Was looking at some options too, but IV is skyhigh. I did pick up some Nov monthlies @540 just in case.
FWIW, IV isn't that bad... current IV is only at 59-percentile.
If you're buying TSLA calls right now, especially if they're not LEAPS, definitely look into working them into a spread of some kind to mitigate volatility. For long positions I prefer diagonals, but YMMV.
Investing exactly at the worst possible time - that happens to be my superpower!
Jokes aside, I actually was aware that IV was super high in mid-July right before ER, but was so confident of the ER blowing all expectations out of the water that I got greedy. In fact, the only other time worse than mid-July was probably mid-March and I bought options then too. Hard lesson learned for the future!
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Anyways, although the short term weeklies expired worthless, most of my calls with longer expiration dates did recover and are nicely profitable. I just sold some with 21st Aug expiration for good profit, so have some cash to put to work with IV being so low (IV 30 is at 30th percentile as per Fidelity). So looking to see if LEAPS are a better deal or Oct/Nov monthlies for this year.
Dumb question...but if I wanted to sell my TSLA shares this month (life event coming up) shouldn't I just sell a slightly ITM short term call option to maximize my profit? Is there anything flawed with my thinking, or this the best way to go if I'm dead set on selling a certain # of shares to pay for a life event? lol.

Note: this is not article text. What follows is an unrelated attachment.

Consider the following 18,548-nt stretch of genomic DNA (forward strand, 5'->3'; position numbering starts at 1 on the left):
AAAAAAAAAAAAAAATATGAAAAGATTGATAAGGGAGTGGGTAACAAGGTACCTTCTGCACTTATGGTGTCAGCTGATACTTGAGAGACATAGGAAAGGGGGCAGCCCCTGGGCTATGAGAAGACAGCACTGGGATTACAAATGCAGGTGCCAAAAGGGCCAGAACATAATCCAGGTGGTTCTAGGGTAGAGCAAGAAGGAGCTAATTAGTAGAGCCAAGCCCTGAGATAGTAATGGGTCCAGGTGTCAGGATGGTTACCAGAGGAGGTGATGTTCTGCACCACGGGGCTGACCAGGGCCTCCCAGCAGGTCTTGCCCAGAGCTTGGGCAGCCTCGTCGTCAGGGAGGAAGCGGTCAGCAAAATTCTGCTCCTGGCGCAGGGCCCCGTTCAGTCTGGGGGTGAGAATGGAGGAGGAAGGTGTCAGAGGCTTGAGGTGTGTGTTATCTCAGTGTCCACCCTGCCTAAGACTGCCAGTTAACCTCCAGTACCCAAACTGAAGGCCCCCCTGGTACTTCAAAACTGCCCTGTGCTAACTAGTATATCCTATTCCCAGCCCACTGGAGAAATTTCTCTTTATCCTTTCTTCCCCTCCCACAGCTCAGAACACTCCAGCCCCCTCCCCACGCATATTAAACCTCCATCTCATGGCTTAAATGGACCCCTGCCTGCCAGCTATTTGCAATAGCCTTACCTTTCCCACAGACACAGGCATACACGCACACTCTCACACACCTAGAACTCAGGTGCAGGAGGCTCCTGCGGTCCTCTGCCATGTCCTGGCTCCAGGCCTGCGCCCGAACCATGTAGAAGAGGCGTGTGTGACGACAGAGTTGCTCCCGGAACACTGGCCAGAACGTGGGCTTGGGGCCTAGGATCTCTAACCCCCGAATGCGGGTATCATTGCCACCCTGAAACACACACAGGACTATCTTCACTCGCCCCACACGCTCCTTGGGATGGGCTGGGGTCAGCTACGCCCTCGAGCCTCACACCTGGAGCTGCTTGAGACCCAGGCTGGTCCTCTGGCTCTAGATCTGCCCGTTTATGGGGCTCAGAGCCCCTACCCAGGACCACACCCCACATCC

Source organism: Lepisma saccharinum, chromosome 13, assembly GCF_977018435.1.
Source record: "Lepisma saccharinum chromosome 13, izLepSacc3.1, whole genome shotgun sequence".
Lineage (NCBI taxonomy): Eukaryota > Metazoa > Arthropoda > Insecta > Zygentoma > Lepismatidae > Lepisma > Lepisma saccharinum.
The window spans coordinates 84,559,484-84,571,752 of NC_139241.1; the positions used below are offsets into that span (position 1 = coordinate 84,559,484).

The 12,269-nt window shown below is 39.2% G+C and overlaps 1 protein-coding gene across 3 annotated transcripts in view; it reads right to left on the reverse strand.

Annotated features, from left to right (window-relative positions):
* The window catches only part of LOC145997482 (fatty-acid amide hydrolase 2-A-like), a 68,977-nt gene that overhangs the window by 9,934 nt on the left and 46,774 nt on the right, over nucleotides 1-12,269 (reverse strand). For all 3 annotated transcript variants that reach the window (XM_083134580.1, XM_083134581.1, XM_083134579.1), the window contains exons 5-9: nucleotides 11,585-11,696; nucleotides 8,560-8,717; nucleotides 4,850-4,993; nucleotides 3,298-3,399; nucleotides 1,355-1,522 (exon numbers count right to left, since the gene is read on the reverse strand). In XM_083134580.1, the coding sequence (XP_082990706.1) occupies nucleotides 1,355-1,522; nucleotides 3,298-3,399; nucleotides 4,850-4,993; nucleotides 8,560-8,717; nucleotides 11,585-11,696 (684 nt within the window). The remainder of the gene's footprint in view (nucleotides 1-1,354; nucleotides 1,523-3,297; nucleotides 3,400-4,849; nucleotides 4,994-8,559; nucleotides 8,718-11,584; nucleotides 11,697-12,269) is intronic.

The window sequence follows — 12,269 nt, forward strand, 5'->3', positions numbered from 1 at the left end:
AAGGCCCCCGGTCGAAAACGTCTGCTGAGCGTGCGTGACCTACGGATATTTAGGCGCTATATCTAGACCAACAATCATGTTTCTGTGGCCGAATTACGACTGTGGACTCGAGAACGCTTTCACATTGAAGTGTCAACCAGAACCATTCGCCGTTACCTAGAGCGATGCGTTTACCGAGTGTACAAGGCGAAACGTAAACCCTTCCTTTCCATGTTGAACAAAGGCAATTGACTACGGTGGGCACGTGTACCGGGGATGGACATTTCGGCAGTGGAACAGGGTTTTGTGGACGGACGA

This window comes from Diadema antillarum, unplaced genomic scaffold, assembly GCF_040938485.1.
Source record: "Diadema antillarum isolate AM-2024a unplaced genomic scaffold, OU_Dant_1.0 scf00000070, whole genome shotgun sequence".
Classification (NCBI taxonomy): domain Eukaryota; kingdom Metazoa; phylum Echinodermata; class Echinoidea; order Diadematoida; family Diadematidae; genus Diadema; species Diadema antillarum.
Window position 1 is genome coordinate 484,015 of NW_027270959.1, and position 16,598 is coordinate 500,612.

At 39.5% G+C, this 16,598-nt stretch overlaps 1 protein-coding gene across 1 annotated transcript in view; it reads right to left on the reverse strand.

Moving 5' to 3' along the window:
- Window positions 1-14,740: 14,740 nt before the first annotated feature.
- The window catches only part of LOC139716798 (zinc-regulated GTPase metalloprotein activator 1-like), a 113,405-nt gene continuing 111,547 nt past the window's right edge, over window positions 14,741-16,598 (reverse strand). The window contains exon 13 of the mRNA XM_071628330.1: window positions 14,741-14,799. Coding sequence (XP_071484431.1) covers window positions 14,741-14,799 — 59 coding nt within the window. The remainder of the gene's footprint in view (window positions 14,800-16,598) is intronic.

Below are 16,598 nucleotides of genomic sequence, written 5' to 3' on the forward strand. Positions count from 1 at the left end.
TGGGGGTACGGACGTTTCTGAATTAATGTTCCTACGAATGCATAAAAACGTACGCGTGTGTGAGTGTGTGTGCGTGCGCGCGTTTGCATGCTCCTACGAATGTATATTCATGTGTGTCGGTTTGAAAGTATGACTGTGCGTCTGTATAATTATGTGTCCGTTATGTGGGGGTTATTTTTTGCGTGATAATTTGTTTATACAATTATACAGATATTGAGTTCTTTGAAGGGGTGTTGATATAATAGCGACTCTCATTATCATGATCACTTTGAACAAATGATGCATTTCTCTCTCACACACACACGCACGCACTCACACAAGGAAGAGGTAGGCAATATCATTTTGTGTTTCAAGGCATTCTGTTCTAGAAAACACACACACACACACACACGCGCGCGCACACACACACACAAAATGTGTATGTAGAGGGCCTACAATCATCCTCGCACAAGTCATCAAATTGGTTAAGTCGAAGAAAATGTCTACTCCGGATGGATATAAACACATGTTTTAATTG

Is anyone willing to step up and admit either losses or confusion regarding this thread, trying to follow it, or the OP?
I'm not sure many folks would be comfortable with losing 90% of a contract's value, but if you have the conviction and its a small percentage of your account balance then its hard to find too much fault with your approach.
Still, as a retail trading hack that is in no way any kind of financial adviser, I'd recommend folks consider a spread to reduce a position's Vega when buying contracts at high volatility. Especially with abnormally high volatility like we have right now, a contract can lose significant value over time [as volatility drops] without any underlying price movement. As noted I usually go with diagonal spreads (and occasionally calendars, if I'm less bullish on price movement), which I manage in the same exact way that I do covered calls. Its worth a look for sure, as are other spread combinations that may suit one's preferences better than a diagonal/calendar.
Somewhat related, when contemplating a position its always good to remember that there are two axes on a chart. Especially when times are good (let alone these bananas days with TSLA), its easy to FOMO past the horizontal axis...
I’m also surprised there’s not more interest in spreads on the forum. At current IV, their return is hard to beat with naked options. That assumes some idea of the future SP, but I question how someone could choose strikes and premiums otherwise.
when levering up, I'm buying the long leg first and will then leg in the short leg after the stock price has appreciated on a smaller part of my long legs.
are you buying spreads outright? It's emotionally hard for me to give up the unlimited upside on the entire position I must admit (however irrational that is)
The portfolio I'm working on uses spreads either ITM or DITM to generate (hopefully) 1x to 2x profit every few months. Essentially, using spreads as leveraged covered calls. Not very risky or exciting, but more tolerant to time and SP, in case macros take a dive.